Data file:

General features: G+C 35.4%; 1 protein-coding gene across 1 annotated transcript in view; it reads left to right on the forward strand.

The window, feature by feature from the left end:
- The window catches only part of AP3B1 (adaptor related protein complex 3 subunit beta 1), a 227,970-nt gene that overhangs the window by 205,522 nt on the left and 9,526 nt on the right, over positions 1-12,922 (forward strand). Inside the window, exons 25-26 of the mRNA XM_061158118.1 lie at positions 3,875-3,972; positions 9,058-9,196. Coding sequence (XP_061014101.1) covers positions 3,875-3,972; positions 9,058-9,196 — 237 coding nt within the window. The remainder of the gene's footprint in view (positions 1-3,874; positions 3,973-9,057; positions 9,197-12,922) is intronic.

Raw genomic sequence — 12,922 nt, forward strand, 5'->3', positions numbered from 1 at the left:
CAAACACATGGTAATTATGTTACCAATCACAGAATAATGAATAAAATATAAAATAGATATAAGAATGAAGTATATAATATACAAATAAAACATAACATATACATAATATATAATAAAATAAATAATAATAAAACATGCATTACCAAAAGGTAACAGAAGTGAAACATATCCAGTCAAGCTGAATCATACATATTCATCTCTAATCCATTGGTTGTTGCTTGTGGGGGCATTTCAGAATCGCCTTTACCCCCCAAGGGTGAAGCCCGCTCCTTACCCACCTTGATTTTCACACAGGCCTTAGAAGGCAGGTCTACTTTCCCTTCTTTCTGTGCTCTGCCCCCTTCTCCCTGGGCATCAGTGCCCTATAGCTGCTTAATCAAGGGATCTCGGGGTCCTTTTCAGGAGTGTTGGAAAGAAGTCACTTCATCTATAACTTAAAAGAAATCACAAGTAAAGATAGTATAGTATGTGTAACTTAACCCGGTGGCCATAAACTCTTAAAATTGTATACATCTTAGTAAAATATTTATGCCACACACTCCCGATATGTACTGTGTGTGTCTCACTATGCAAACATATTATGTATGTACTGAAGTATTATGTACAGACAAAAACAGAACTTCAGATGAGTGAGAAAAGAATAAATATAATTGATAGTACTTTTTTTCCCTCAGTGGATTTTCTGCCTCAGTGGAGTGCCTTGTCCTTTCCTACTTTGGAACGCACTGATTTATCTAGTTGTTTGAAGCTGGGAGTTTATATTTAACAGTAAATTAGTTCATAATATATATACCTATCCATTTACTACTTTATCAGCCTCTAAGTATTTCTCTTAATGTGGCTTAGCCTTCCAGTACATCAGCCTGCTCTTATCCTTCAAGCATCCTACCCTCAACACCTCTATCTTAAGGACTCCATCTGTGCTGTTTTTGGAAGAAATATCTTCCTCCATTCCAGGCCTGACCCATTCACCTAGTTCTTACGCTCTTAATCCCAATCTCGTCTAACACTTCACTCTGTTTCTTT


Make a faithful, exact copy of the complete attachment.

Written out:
General features: G+C 35.4%; 1 protein-coding gene across 1 annotated transcript in view; it reads left to right on the forward strand.

The window, feature by feature from the left end:
- The window catches only part of AP3B1 (adaptor related protein complex 3 subunit beta 1), a 227,970-nt gene that overhangs the window by 205,522 nt on the left and 9,526 nt on the right, over positions 1-12,922 (forward strand). Inside the window, exons 25-26 of the mRNA XM_061158118.1 lie at positions 3,875-3,972; positions 9,058-9,196. Coding sequence (XP_061014101.1) covers positions 3,875-3,972; positions 9,058-9,196 — 237 coding nt within the window. The remainder of the gene's footprint in view (positions 1-3,874; positions 3,973-9,057; positions 9,197-12,922) is intronic.

Raw genomic sequence — 12,922 nt, forward strand, 5'->3', positions numbered from 1 at the left:
CAAACACATGGTAATTATGTTACCAATCACAGAATAATGAATAAAATATAAAATAGATATAAGAATGAAGTATATAATATACAAATAAAACATAACATATACATAATATATAATAAAATAAATAATAATAAAACATGCATTACCAAAAGGTAACAGAAGTGAAACATATCCAGTCAAGCTGAATCATACATATTCATCTCTAATCCATTGGTTGTTGCTTGTGGGGGCATTTCAGAATCGCCTTTACCCCCCAAGGGTGAAGCCCGCTCCTTACCCACCTTGATTTTCACACAGGCCTTAGAAGGCAGGTCTACTTTCCCTTCTTTCTGTGCTCTGCCCCCTTCTCCCTGGGCATCAGTGCCCTATAGCTGCTTAATCAAGGGATCTCGGGGTCCTTTTCAGGAGTGTTGGAAAGAAGTCACTTCATCTATAACTTAAAAGAAATCACAAGTAAAGATAGTATAGTATGTGTAACTTAACCCGGTGGCCATAAACTCTTAAAATTGTATACATCTTAGTAAAATATTTATGCCACACACTCCCGATATGTACTGTGTGTGTCTCACTATGCAAACATATTATGTATGTACTGAAGTATTATGTACAGACAAAAACAGAACTTCAGATGAGTGAGAAAAGAATAAATATAATTGATAGTACTTTTTTTCCCTCAGTGGATTTTCTGCCTCAGTGGAGTGCCTTGTCCTTTCCTACTTTGGAACGCACTGATTTATCTAGTTGTTTGAAGCTGGGAGTTTATATTTAACAGTAAATTAGTTCATAATATATATACCTATCCATTTACTACTTTATCAGCCTCTAAGTATTTCTCTTAATGTGGCTTAGCCTTCCAGTACATCAGCCTGCTCTTATCCTTCAAGCATCCTACCCTCAACACCTCTATCTTAAGGACTCCATCTGTGCTGTTTTTGGAAGAAATATCTTCCTCCATTCCAGGCCTGACCCATTCACCTAGTTCTTACGCTCTTAATCCCAATCTCGTCTAACACTTCACTCTGTTTCTTT